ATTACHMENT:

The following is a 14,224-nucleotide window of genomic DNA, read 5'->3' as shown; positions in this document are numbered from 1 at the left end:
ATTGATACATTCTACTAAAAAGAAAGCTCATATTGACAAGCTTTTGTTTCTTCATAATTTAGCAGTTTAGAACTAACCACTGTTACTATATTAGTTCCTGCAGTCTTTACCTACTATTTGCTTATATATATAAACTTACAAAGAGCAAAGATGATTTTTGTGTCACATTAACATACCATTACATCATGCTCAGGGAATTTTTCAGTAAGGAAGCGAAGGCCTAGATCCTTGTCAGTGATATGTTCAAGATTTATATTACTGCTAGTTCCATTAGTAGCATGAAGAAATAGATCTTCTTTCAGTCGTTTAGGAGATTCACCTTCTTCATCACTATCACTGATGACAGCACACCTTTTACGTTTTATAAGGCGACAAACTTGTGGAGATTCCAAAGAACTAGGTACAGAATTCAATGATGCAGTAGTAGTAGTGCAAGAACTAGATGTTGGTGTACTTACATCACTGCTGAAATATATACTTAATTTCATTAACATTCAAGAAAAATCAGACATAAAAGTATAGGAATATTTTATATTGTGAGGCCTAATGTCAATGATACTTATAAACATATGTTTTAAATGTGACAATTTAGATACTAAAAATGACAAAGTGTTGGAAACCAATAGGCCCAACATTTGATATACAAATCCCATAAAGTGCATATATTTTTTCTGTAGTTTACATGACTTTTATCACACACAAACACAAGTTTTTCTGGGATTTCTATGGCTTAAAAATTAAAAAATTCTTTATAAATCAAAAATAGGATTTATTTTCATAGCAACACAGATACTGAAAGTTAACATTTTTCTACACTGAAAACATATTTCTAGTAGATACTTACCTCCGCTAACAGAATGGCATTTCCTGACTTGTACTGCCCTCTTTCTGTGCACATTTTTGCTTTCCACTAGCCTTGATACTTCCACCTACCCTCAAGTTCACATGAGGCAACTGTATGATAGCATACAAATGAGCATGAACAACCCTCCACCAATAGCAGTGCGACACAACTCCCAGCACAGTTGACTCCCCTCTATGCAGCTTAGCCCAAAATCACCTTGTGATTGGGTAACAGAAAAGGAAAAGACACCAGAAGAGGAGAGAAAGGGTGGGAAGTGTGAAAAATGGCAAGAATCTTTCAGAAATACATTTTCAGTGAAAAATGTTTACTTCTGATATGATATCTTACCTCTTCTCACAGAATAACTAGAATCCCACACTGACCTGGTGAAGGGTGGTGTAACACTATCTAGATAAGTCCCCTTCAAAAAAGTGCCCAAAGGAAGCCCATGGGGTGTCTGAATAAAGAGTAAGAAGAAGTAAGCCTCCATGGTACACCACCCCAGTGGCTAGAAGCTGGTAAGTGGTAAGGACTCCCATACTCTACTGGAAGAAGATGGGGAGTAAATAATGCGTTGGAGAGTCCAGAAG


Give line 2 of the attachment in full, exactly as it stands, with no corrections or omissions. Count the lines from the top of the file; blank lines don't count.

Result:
ATTGATACATTCTACTAAAAAGAAAGCTCATATTGACAAGCTTTTGTTTCTTCATAATTTAGCAGTTTAGAACTAACCACTGTTACTATATTAGTTCCTGCAGTCTTTACCTACTATTTGCTTATATATATAAACTTACAAAGAGCAAAGATGATTTTTGTGTCACATTAACATACCATTACATCATGCTCAGGGAATTTTTCAGTAAGGAAGCGAAGGCCTAGATCCTTGTCAGTGATATGTTCAAGATTTATATTACTGCTAGTTCCATTAGTAGCATGAAGAAATAGATCTTCTTTCAGTCGTTTAGGAGATTCACCTTCTTCATCACTATCACTGATGACAGCACACCTTTTACGTTTTATAAGGCGACAAACTTGTGGAGATTCCAAAGAACTAGGTACAGAATTCAATGATGCAGTAGTAGTAGTGCAAGAACTAGATGTTGGTGTACTTACATCACTGCTGAAATATATACTTAATTTCATTAACATTCAAGAAAAATCAGACATAAAAGTATAGGAATATTTTATATTGTGAGGCCTAATGTCAATGATACTTATAAACATATGTTTTAAATGTGACAATTTAGATACTAAAAATGACAAAGTGTTGGAAACCAATAGGCCCAACATTTGATATACAAATCCCATAAAGTGCATATATTTTTTCTGTAGTTTACATGACTTTTATCACACACAAACACAAGTTTTTCTGGGATTTCTATGGCTTAAAAATTAAAAAATTCTTTATAAATCAAAAATAGGATTTATTTTCATAGCAACACAGATACTGAAAGTTAACATTTTTCTACACTGAAAACATATTTCTAGTAGATACTTACCTCCGCTAACAGAATGGCATTTCCTGACTTGTACTGCCCTCTTTCTGTGCACATTTTTGCTTTCCACTAGCCTTGATACTTCCACCTACCCTCAAGTTCACATGAGGCAACTGTATGATAGCATACAAATGAGCATGAACAACCCTCCACCAATAGCAGTGCGACACAACTCCCAGCACAGTTGACTCCCCTCTATGCAGCTTAGCCCAAAATCACCTTGTGATTGGGTAACAGAAAAGGAAAAGACACCAGAAGAGGAGAGAAAGGGTGGGAAGTGTGAAAAATGGCAAGAATCTTTCAGAAATACATTTTCAGTGAAAAATGTTTACTTCTGATATGATATCTTACCTCTTCTCACAGAATAACTAGAATCCCACACTGACCTGGTGAAGGGTGGTGTAACACTATCTAGATAAGTCCCCTTCAAAAAAGTGCCCAAAGGAAGCCCATGGGGTGTCTGAATAAAGAGTAAGAAGAAGTAAGCCTCCATGGTACACCACCCCAGTGGCTAGAAGCTGGTAAGTGGTAAGGACTCCCATACTCTACTGGAAGAAGATGGGGAGTAAATAATGCGTTGGAGAGTCCAGAAG